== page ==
In Chase’s Ultimate Rewards shopping mall, you’ll also find a personal dashboard which shows all of your recent points purchases, plus special reward offers from travel and retail partners. The special deals are specifically tailored to the spending habits of each individual cardholder, which means if you book a lot of flights, you’ll see all the current flight specials. And for all you travelers, UltimateRewards.com even has handy travel guides for worldwide destinations, including hotel, restaurant and sightseeing recommendations! Ultimate Rewards is available to Chase Freedom, Chase Sapphire and Ink from Chase cardholders.Now that you know how to accumulate points, let’s talk about how to keep track of them and how to redeem them, but one more extra tip for your card application: When applying for a credit card, check out the sign-up incentives currently offered by the card issuer. These bonuses are changing frequently and usually include waiving the credit card fee in the first year plus a number of points (up to 50,000!) when you spend a certain amount of money using the card within three months – usually around $3,000. A great incentive to start travel hacking!
This might sound like a lot, but if you’re planning a bigger purchase like a new phone or laptop in addition to your daily expenses, you shouldn’t have a problem reaching that number, which gives you enough points to pay for an international flight. The current sign-up bonus for the Chase Sapphire Preferred is 40,000 points if you spend $4,000 within three months, which pays for a couple of nights in one of the world’s most exclusive luxury hotels (think Ritz Carlton and the likes)!
2) Keep track of your points.
Once you start spending money on your credit card, you’ll have to start keeping track of the points you accumulate. If you only use one credit card issuer, their interface, like the Chase Ultimate Rewards website, will do that for you. If you use credit cards by various issuers, you’ll have to find a way to keep track of all these different points. The most popular service to do this seems to be AwardWallet which doesn’t only keep track of your balances (especially when you have several cards) but it also reminds you when they’re about to expire so that you don’t lose any of them. It might seem a bit daunting to keep track of all these points, but trust me, once you’ve signed up for AwardWallet and entered all the information for your various cards, it’ll do most of the work for you. And the best thing: AwardWallet is free!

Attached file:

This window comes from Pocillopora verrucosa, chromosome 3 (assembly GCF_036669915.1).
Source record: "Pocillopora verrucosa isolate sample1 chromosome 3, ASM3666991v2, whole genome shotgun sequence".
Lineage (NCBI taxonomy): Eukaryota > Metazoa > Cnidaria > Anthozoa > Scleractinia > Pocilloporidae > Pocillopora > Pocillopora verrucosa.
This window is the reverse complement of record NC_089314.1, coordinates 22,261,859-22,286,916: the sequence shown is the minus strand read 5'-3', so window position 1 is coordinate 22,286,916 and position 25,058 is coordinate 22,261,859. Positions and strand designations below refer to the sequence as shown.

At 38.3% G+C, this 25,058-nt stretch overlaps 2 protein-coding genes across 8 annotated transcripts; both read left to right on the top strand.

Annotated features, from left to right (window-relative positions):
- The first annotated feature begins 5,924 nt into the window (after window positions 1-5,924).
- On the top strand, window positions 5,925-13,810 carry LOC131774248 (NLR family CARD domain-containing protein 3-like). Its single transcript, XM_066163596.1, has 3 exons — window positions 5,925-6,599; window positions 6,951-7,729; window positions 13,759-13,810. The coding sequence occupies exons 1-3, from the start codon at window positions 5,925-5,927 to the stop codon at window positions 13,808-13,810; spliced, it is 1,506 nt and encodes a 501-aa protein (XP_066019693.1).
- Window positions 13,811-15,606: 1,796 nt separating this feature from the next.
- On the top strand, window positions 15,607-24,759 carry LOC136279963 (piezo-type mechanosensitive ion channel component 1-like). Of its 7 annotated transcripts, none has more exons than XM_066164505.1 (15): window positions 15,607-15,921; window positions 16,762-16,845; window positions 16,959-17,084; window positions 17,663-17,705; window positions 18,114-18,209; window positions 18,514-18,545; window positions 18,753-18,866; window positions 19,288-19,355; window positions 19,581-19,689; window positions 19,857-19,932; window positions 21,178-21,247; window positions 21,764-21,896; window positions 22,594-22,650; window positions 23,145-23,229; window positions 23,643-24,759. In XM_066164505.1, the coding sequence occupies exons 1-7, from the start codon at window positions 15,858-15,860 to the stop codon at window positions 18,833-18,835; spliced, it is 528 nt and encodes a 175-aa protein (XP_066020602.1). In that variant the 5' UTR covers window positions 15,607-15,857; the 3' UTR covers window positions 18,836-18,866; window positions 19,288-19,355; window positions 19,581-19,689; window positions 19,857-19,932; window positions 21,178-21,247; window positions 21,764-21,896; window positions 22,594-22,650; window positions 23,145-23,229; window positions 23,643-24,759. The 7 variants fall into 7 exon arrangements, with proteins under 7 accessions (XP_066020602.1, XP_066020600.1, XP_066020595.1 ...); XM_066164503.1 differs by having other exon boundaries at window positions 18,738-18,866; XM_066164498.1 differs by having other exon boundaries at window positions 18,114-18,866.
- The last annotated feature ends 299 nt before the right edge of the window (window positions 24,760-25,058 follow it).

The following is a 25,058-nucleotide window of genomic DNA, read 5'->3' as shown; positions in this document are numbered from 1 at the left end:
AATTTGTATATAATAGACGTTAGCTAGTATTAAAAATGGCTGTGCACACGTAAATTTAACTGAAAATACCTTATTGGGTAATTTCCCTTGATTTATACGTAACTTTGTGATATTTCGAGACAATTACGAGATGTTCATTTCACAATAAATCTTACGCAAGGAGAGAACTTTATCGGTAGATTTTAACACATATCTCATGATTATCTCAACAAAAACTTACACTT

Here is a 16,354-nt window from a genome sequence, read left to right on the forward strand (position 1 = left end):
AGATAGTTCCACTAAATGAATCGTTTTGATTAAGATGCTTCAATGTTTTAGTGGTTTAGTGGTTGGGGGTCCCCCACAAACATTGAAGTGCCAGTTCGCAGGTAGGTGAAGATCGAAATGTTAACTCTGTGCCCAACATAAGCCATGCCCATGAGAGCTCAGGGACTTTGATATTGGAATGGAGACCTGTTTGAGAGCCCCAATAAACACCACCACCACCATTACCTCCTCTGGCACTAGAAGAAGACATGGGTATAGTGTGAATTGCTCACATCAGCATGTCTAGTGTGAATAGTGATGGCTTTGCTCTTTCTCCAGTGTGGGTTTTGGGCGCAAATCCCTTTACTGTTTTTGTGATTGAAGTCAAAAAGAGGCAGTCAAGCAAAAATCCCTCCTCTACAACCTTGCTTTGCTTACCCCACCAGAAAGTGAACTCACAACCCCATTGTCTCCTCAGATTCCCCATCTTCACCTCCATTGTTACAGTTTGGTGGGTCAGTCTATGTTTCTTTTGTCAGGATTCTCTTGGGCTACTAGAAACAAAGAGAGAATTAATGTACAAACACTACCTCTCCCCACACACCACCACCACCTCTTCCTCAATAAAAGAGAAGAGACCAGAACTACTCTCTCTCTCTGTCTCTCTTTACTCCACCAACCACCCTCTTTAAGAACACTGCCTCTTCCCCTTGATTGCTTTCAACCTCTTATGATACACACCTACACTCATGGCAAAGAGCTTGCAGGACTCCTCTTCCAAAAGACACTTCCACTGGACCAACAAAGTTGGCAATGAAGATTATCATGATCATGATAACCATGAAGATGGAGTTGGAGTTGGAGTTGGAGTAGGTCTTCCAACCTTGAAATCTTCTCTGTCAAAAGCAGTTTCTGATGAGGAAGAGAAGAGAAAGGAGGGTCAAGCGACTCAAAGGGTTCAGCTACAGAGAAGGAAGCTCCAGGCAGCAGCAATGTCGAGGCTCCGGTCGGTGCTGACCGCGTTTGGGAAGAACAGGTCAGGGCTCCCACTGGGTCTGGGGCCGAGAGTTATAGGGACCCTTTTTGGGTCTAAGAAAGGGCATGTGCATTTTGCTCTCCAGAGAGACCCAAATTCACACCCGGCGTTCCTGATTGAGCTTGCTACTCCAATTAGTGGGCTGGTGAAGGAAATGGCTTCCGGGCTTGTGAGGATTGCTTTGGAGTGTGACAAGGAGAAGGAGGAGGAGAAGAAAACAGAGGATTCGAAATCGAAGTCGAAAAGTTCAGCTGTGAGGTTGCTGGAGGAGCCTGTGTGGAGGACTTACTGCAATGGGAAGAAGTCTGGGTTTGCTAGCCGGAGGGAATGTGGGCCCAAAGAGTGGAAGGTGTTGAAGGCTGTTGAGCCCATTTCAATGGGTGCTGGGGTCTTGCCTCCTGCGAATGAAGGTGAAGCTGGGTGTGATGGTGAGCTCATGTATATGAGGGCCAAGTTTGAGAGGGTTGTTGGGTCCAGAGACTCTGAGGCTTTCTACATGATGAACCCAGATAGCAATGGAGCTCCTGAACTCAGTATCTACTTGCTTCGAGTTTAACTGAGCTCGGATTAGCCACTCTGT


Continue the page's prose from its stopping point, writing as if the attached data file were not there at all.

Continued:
3) Redeem your rewards.
Every credit card issuer has specific companies they work with and that let you redeem your rewards with them. In the case of Chase, the main travel suppliers are:
- Hotels: Club Carlson, Fairmont, Hyatt, La Quinta, IHG Rewards, Marriott, Ritz Carlton, Wyndham
- Airlines: British Airways, Continental, Korean Airlines, Qantas, Singapore Airlines, United, Southwest, Virgin Atlantic
- Car rentals: Avis, Enterprise, Hertz, National, Thrifty
- Trains: Amtrak
Please note that these are just a few examples – there are more to be named, especially in the airlines and hotels categories. When you are ready to redeem your points, you can decide if you just want to get cash back (starting at 2,000 points, which is equal to $20), or if you’d like to transfer the points at a 1:1 ratio into points at one of the above travel partners, or if you’d like to use them for some exclusive offers, such as movie premieres or VIP access to concerts and sporting events.
Tip: The best use for your points are the travel partners, i.e. free flights or hotel stays. That’s what most people start travel hacking for. But during the Holiday Season, you might also consider using your points for gift purchases which will save you a lot of cash at this expensive time of year.
4) Be smart when you use your credit card.
Use your credit cards in the most efficient way – here are my two extra tips for this, and I recommend strongly you follow them:
– Use your credit cards as if they were the cash you have at your disposal in the moment you make the purchase. And by that I simply mean: pay them off each month, otherwise the interest rates negate all the points you accumulate.
– Stay up-to-date. To maximize your point earnings, it pays off to always know about special deals and offers. The best way to do that is by subscribing to one of the popular points blogs, for example ThePointsGuy.com, MillionMileSecrets.com, OneMileAtAtime.com. It pays off to educate yourself on all the different loyalty programs, and once you get the hang of it, it will all make much more sense to you. You will get savvier with every purchase you make, and you’ll be a points wizard in no time, trust me!
Do you use reward programs for travel or generally? If you are an experienced travel hacker and have any tips to add to my beginner’s guide, please share them in the comments below!